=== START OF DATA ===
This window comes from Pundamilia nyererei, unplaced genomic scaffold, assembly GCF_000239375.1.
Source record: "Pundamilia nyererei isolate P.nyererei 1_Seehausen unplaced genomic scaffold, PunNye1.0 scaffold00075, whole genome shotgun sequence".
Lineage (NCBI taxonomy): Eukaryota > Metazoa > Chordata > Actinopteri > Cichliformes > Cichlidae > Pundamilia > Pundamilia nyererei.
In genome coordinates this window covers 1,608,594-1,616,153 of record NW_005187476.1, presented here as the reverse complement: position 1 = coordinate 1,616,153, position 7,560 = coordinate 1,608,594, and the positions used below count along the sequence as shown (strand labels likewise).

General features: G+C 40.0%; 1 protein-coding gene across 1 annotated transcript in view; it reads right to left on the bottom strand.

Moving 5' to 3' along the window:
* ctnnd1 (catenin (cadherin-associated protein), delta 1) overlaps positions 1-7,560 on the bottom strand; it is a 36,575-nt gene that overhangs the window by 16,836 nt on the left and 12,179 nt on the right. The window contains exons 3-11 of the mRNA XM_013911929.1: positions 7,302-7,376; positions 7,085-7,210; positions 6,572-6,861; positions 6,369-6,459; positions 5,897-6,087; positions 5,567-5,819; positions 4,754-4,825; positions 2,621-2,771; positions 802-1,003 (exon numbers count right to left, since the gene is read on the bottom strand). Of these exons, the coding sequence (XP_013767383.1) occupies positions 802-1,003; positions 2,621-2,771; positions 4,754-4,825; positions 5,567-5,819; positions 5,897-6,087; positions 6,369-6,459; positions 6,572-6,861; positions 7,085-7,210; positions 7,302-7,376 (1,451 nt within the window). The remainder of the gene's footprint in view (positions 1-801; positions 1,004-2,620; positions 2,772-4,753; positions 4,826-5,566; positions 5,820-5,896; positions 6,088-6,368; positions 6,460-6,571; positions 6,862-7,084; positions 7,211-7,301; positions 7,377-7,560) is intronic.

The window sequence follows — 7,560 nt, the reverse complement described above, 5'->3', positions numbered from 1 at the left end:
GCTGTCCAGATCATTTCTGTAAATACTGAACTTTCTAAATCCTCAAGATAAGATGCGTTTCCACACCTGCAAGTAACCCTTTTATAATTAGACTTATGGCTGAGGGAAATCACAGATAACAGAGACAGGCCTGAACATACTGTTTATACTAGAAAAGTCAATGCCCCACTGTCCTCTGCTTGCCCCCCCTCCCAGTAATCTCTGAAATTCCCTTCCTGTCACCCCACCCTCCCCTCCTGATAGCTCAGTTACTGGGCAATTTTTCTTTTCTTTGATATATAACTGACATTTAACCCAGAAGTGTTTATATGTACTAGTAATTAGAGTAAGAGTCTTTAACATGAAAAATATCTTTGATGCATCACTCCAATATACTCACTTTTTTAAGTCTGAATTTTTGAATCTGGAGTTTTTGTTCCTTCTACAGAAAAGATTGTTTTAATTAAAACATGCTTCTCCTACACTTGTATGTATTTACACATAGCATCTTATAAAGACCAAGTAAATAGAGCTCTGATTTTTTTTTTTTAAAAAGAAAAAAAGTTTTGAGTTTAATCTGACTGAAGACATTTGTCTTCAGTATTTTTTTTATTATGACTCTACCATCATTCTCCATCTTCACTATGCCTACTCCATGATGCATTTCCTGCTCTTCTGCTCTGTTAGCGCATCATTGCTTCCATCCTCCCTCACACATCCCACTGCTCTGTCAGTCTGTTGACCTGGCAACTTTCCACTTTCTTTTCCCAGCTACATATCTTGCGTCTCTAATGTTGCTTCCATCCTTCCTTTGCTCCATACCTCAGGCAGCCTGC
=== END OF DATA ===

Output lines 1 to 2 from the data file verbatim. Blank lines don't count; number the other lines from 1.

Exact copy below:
This window comes from Pundamilia nyererei, unplaced genomic scaffold, assembly GCF_000239375.1.
Source record: "Pundamilia nyererei isolate P.nyererei 1_Seehausen unplaced genomic scaffold, PunNye1.0 scaffold00075, whole genome shotgun sequence".